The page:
Faces Too Transformed?
When we travel abroad and then return home to our own country, we assume that we’ll be allowed in. However, recently 23 women coming home to China were stopped by customs officials. On comparing the passport photos of these women with their live faces, the officials saw too much discrepancy.
The China Daily reported this incident, saying that the women had gone to South Korea for facial cosmetic surgery. They ranged in age between 36 and 54. Some of the surgeries they had had were:
- Rhinoplasty – to make their nose higher at the bridge
- Blepharoplasty – to make their eyes look larger
- Chin surgery – to have a slimmer chin. It is not clear from news reports what this surgery was; perhaps it was liposuction beneath the chin.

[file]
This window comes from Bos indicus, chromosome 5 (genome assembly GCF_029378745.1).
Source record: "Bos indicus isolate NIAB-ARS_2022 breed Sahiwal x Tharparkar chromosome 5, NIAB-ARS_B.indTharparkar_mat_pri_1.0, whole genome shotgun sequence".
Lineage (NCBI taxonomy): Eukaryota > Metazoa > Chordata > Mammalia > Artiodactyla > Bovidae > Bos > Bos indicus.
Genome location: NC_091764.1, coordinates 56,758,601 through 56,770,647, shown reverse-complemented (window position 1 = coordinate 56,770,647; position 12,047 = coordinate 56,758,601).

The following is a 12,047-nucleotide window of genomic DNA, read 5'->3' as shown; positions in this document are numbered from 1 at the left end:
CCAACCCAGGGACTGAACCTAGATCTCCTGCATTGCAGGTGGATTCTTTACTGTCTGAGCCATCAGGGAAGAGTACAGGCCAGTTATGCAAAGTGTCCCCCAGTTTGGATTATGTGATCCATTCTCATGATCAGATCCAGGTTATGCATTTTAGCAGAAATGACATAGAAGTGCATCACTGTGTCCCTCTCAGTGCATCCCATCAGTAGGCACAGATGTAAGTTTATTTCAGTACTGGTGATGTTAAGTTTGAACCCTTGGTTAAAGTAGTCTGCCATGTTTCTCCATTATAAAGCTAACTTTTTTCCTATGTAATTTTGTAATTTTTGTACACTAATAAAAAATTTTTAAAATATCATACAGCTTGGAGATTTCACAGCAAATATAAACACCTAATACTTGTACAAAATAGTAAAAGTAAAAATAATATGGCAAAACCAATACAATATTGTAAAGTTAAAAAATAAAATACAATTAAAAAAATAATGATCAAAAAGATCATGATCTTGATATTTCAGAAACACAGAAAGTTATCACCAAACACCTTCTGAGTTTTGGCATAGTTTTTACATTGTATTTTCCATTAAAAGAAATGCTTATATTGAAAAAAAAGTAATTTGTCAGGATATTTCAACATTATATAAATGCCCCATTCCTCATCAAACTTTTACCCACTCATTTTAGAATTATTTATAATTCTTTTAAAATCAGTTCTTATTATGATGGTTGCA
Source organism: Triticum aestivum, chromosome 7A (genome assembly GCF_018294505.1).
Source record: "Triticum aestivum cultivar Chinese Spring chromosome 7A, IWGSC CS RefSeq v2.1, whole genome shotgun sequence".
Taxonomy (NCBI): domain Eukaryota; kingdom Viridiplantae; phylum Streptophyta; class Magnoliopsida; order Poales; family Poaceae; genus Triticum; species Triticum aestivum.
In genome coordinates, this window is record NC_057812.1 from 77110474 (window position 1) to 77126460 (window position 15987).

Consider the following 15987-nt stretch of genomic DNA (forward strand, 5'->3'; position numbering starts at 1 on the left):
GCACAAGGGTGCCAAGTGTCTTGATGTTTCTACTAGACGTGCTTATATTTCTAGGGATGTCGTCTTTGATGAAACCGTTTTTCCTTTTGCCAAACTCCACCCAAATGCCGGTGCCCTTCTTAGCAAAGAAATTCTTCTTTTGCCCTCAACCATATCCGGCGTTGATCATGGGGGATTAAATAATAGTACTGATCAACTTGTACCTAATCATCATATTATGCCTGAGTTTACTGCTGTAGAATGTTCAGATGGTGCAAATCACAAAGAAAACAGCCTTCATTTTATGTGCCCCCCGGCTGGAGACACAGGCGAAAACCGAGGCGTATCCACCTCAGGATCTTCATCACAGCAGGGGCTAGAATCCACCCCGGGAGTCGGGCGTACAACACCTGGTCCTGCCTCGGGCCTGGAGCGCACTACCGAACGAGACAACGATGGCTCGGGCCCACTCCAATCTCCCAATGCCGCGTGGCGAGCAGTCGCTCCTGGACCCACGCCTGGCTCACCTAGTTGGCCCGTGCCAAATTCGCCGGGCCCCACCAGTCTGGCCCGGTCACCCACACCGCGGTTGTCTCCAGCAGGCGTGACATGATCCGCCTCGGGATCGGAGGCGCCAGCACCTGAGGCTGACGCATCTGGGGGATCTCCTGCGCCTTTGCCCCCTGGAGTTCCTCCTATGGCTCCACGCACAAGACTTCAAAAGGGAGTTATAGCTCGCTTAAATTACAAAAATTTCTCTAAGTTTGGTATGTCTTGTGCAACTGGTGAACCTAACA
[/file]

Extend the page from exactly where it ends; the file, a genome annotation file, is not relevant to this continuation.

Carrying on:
When the group of women arrived back in China they were wearing sunglasses and hats. When they removed them for identification purposes, their bandages and stitches were visible. Customs officers spent some time with each woman, comparing the photo and live face, and eventually admitted them to the country as being who they said they were. However, each woman was asked to get a new passport photo.
Cosmetic surgery has been increasing in popularity in China partly because the unemployment rate is ten percent. At first that might not seem like a good reason for the increase. But Chinese labor laws do not forbid discrimination based on an applicant’s appearance, and in fact, some jobs request certain physical characteristics such as round eyes. Increasing numbers of workers are resorting to cosmetic surgery to help in their job search.